Union workers block train delivery to EGT terminal

Hundreds of union dock workers crowded onto railroad tracks to block a mile-long train from delivering grain to the EGT terminal to the Port of Longview early Thursday morning.

The 107-car train was rerouted to Vancouver following the standoff, which prompted Burlington Northern Santa Fe to indefinitely suspend train traffic to the grain terminal, railroad spokesman Gus Melonas said Thursday. He declined to say whether the railroad will attempt to send rail cars to the terminal again during the labor dispute.

“For safety precautions, BNSF determined not to operate into the area, and the matter is under further review,” Melonas said.

Thursday morning’s incident was the third major protest this week in what has become an increasingly volatile dispute between EGT and the International Longshore and Warehouse Union Local 21. EGT executives say they can save $1 million by employing non-union labor and insist they have the right to do so when they open the new $200 million terminal later this summer. Local 21 leaders say the union has a contract for all longshore work on Port of Longview property, which is where the grain terminal was built.

At stake are about 50 union jobs. If EGT is successful, it would be the first time in decades that a West Coast grain terminal has operated without union labor.

The latest episode started just after 11 p.m. Wednesday and lasted until about 3 a.m. Thursday at the port’s east end, law enforcement officials said. By the time the grain car arrived around 1:30 a.m., at least 200 union members had gathered on the tracks to block it, Cowlitz County Sheriff Mark Nelson said.

“Parts of the crowd were reportedly fairly aggressive.. … Hollering and shouting,” he said. “They refused to leave, refused to move.”

Nelson said a sheriff’s deputy and BNSF officer were the only law enforcement at the scene. No arrests were made, he said, because the officers were so severely outnumbered.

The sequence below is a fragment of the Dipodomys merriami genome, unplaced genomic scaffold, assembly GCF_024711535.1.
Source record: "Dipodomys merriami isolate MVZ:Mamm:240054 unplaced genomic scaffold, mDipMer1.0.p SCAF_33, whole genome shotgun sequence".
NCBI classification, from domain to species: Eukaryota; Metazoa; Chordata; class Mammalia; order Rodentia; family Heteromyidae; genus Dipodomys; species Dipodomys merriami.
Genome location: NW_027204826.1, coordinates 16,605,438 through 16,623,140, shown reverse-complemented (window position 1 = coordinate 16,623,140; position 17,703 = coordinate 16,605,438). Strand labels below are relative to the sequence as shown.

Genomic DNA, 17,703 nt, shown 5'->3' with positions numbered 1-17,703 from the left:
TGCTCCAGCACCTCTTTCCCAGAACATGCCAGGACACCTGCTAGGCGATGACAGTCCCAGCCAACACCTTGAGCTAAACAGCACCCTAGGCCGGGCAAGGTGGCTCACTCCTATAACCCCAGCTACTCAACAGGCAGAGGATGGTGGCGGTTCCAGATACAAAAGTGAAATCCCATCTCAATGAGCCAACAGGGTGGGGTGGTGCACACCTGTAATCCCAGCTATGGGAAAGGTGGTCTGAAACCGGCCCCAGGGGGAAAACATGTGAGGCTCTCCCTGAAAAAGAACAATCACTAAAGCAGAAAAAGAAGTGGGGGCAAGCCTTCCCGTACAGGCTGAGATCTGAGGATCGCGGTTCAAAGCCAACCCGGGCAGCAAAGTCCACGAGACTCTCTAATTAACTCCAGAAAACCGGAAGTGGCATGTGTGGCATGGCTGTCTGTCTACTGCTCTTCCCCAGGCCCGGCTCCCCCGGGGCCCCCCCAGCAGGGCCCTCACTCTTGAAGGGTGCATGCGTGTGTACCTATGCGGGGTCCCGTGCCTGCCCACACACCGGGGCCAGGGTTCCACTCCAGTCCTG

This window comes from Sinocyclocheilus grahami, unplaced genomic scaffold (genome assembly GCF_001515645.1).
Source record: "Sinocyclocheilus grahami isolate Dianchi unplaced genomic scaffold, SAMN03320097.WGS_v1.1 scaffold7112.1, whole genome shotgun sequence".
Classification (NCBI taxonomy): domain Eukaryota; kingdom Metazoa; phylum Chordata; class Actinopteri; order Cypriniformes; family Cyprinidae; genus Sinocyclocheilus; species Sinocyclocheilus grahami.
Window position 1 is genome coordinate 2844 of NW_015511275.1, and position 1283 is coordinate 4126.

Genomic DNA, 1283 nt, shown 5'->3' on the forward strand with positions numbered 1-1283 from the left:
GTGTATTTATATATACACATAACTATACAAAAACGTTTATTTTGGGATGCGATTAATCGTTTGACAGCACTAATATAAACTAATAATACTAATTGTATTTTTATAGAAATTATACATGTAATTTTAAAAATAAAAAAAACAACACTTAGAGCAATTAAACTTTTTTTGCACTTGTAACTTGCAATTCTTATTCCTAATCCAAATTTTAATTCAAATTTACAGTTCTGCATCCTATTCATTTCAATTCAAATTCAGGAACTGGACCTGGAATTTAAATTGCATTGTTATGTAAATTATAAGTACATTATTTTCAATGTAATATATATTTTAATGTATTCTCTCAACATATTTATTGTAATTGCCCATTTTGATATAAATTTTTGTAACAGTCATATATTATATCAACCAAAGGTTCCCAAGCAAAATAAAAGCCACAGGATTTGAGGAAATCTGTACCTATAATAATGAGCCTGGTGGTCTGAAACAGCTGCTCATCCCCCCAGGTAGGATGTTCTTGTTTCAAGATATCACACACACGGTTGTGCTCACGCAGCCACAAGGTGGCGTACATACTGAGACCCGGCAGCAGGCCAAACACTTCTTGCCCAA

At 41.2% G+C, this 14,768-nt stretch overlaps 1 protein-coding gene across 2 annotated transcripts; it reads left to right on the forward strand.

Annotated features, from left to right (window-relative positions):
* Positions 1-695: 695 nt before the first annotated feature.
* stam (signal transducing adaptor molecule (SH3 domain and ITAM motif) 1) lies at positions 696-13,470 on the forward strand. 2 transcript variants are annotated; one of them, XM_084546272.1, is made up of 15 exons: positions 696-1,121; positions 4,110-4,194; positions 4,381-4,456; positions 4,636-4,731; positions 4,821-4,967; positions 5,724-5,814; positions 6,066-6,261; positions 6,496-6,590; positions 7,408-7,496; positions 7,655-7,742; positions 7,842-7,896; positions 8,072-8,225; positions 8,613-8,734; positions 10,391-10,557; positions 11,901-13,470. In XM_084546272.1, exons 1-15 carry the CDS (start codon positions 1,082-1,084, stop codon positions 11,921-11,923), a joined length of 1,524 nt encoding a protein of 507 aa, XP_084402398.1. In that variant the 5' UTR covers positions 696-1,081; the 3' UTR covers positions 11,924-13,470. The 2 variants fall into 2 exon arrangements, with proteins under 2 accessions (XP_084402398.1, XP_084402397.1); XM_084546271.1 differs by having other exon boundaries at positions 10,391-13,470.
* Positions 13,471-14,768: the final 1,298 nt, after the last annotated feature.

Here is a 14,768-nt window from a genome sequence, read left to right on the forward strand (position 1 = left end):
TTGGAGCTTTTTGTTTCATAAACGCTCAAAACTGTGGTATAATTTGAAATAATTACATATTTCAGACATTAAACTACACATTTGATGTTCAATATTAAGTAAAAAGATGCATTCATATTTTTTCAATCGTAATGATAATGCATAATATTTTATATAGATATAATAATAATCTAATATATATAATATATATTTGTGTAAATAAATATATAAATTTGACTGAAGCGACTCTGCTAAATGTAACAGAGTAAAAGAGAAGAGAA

“We didn’t want to push the issue and get into some kind of big row,” Nelson said, adding that no one was injured.

Dan Coffman, president of Local 21, estimated that about 600 people protested from the ILWU, other local labor unions and even some business owners from the area. No vandalism occurred during the protest, he said.

So far the demonstrations have been loud but mostly nonviolent. Still, Nelson said Thursday morning’s incident was the kind of escalation he feared following Monday’s arrest of about 100 union members after they pulled down a chain-link gate and flooded onto the terminal’s property.

Nelson said he has been meeting this week with EGT and port representatives and hopes to contact union leaders to ensure the situation doesn’t get worse.

“Somebody pushes and then somebody shoves and pretty soon it’s an out-and-out brawl,” Nelson said. “We don’t want to get there. We’re all mature adults here. There’s a process for dealing with these kinds of things. People should be following that process.”

The terminal still is in its testing phase, which requires intermittent grain deliveries, said Larry Clarke, CEO of EGT.

“We unloaded grain earlier this week and will continue receiving shipments for testing as we move toward completion of the facility,” Clarke said in a written statement Thursday. He wouldn’t say how the company will attempt to get grain to the terminal while Burlington Northern suspends deliveries to the site.

In January, EGT sued Port of Longview in federal court, arguing that the company was not bound by the port’s contract with Local 21 to hire union labor for longshore work on its 38-acre leased site.

Contract talks between the ILWU and EGT fell apart about four months ago.

“It’s an attempt to break the union. It’s an attempt to set up shop and not use the ILWU,” Coffman said.

Portland-based EGT is owned by St. Louis-based Bunge North America, Japan-based Itochu Corp. and Korean shipper Pan Ocean STX. Its principal owner, Bunge, reported a $2.5 billion profit for 2010.

The train involved in Thursday’s stand-off originated in Split Rock, Minn., and also was hauling corn, Melonas said.

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